• Why is my scar bumpy?

The scar is often raised in the first several weeks after surgery. This is done on purpose to give a more subtle permanent scar. Scars tend to contract and indent after surgery if this is not done. If the scar is still bumpy or the skin is still tight after one month, you may start gentle massage to the area a few times daily to encourage flattening and softening of the scar. Even though the wound may appear fully healed on the surface, it is not healed under the surface and has no strength yet.

  • What is one of the most important things I can do to help the scar to fade faster?

Sun protection of the surgical site! Wounds often darken or hyperpigment after surgery. This is more common if the site is exposed to the sun. To minimize this risk .If the area is not covered by clothing be sure to wear sunscreen (SPF >30 at least). Make sure the sunscreen is reapplied at least every 1-2 hours while the area is exposed to the sun. The sunscreens containing zinc oxide or titanium dioxide in the ingredients work best.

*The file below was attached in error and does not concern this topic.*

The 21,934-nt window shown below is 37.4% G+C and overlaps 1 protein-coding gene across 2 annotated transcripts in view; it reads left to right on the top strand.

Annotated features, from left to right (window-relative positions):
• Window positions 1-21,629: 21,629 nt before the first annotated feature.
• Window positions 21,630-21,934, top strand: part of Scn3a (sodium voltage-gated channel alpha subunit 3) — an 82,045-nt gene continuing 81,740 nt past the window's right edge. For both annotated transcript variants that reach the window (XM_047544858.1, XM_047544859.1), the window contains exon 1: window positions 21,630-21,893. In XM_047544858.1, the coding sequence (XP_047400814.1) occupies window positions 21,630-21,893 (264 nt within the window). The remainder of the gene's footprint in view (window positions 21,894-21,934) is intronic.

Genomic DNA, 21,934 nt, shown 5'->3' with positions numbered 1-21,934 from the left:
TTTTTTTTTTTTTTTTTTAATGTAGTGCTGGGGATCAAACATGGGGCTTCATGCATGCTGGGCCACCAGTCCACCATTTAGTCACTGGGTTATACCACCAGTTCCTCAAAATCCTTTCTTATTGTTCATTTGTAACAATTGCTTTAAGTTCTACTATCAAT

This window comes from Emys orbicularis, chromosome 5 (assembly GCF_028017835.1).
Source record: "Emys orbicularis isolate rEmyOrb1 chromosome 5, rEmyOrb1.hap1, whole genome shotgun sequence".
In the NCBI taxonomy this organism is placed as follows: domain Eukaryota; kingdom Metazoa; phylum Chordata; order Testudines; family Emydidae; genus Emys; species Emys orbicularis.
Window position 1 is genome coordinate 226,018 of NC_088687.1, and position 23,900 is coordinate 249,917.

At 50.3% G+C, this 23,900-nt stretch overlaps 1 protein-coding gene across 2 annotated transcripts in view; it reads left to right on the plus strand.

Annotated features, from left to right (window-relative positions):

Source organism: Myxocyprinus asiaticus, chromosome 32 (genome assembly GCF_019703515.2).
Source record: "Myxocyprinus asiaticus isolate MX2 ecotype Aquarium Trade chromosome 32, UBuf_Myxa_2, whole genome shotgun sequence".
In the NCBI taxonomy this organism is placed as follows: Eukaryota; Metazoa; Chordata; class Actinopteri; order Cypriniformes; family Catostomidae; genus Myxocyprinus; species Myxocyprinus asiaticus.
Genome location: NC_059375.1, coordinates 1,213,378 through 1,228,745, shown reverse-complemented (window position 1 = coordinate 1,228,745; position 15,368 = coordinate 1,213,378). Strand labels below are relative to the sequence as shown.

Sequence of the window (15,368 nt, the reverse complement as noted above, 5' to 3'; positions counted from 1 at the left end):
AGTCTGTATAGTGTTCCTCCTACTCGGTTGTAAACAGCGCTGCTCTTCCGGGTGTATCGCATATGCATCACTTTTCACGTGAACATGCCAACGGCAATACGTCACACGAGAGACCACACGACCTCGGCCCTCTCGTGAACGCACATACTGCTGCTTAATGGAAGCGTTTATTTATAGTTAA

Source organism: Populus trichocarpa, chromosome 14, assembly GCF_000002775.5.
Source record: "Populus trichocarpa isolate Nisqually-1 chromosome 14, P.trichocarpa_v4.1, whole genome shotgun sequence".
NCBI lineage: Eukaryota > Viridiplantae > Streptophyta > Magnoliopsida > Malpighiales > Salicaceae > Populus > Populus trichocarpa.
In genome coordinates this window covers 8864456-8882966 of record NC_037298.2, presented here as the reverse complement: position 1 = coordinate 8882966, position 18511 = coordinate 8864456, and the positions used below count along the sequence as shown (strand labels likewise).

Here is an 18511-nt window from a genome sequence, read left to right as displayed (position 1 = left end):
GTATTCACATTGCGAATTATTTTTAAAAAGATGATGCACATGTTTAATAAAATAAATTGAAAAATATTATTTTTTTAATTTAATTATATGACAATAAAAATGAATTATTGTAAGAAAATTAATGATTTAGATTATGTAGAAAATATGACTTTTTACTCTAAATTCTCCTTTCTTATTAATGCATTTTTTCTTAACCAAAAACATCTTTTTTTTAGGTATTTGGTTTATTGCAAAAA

FAQs About Excisions

Skin Biopsy
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A surgical excision is a skin lesion or skin cancer treatment that surgically removes malignant moles, lesions and tumors from the skin along with a healthy margin around the tumor. Surgical excisions can be performed to treat basal and squamous cell carcinomas as well as melanomas.